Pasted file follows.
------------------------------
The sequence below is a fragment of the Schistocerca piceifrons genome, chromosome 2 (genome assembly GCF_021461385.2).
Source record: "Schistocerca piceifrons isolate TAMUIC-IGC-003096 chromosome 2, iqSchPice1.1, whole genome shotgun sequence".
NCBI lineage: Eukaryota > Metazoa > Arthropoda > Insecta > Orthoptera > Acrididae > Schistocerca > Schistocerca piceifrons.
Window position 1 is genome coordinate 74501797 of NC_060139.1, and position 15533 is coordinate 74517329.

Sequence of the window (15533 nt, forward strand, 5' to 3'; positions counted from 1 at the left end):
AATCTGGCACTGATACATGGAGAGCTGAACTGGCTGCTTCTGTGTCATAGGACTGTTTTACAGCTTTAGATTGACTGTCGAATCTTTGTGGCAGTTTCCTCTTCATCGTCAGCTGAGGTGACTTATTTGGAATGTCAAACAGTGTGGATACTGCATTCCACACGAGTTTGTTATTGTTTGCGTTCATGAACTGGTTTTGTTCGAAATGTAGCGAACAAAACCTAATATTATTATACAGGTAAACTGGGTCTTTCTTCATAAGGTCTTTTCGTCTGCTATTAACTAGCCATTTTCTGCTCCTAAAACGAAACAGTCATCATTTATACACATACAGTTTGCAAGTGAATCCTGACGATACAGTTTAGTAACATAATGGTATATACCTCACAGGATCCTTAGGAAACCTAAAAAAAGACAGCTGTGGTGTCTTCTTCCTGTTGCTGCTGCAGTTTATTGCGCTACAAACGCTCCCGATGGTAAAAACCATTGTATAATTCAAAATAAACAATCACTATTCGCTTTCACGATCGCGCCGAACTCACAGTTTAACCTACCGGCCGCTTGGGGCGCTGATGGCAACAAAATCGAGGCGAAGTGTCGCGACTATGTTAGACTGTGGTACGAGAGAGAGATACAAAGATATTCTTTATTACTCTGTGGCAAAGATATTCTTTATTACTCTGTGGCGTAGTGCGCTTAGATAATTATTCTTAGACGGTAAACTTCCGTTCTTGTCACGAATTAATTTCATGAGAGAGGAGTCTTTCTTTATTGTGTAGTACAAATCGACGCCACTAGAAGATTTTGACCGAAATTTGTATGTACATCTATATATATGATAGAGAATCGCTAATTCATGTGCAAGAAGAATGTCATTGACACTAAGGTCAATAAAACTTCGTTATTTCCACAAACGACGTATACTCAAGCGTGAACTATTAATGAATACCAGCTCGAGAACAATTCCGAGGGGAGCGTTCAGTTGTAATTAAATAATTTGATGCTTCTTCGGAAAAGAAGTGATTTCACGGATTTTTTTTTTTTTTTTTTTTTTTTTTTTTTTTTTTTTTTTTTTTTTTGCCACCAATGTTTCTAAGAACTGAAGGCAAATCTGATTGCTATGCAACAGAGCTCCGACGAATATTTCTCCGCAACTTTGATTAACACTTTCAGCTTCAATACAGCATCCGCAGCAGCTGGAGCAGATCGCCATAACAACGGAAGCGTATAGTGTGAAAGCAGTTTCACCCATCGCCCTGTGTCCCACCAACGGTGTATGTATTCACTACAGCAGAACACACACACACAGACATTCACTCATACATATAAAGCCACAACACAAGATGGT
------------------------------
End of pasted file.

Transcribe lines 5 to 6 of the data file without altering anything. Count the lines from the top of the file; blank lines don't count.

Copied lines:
Sequence of the window (15533 nt, forward strand, 5' to 3'; positions counted from 1 at the left end):
AATCTGGCACTGATACATGGAGAGCTGAACTGGCTGCTTCTGTGTCATAGGACTGTTTTACAGCTTTAGATTGACTGTCGAATCTTTGTGGCAGTTTCCTCTTCATCGTCAGCTGAGGTGACTTATTTGGAATGTCAAACAGTGTGGATACTGCATTCCACACGAGTTTGTTATTGTTTGCGTTCATGAACTGGTTTTGTTCGAAATGTAGCGAACAAAACCTAATATTATTATACAGGTAAACTGGGTCTTTCTTCATAAGGTCTTTTCGTCTGCTATTAACTAGCCATTTTCTGCTCCTAAAACGAAACAGTCATCATTTATACACATACAGTTTGCAAGTGAATCCTGACGATACAGTTTAGTAACATAATGGTATATACCTCACAGGATCCTTAGGAAACCTAAAAAAAGACAGCTGTGGTGTCTTCTTCCTGTTGCTGCTGCAGTTTATTGCGCTACAAACGCTCCCGATGGTAAAAACCATTGTATAATTCAAAATAAACAATCACTATTCGCTTTCACGATCGCGCCGAACTCACAGTTTAACCTACCGGCCGCTTGGGGCGCTGATGGCAACAAAATCGAGGCGAAGTGTCGCGACTATGTTAGACTGTGGTACGAGAGAGAGATACAAAGATATTCTTTATTACTCTGTGGCAAAGATATTCTTTATTACTCTGTGGCGTAGTGCGCTTAGATAATTATTCTTAGACGGTAAACTTCCGTTCTTGTCACGAATTAATTTCATGAGAGAGGAGTCTTTCTTTATTGTGTAGTACAAATCGACGCCACTAGAAGATTTTGACCGAAATTTGTATGTACATCTATATATATGATAGAGAATCGCTAATTCATGTGCAAGAAGAATGTCATTGACACTAAGGTCAATAAAACTTCGTTATTTCCACAAACGACGTATACTCAAGCGTGAACTATTAATGAATACCAGCTCGAGAACAATTCCGAGGGGAGCGTTCAGTTGTAATTAAATAATTTGATGCTTCTTCGGAAAAGAAGTGATTTCACGGATTTTTTTTTTTTTTTTTTTTTTTTTTTTTTTTTTTTTTTTTTTTTTTGCCACCAATGTTTCTAAGAACTGAAGGCAAATCTGATTGCTATGCAACAGAGCTCCGACGAATATTTCTCCGCAACTTTGATTAACACTTTCAGCTTCAATACAGCATCCGCAGCAGCTGGAGCAGATCGCCATAACAACGGAAGCGTATAGTGTGAAAGCAGTTTCACCCATCGCCCTGTGTCCCACCAACGGTGTATGTATTCACTACAGCAGAACACACACACACAGACATTCACTCATACATATAAAGCCACAACACAAGATGGT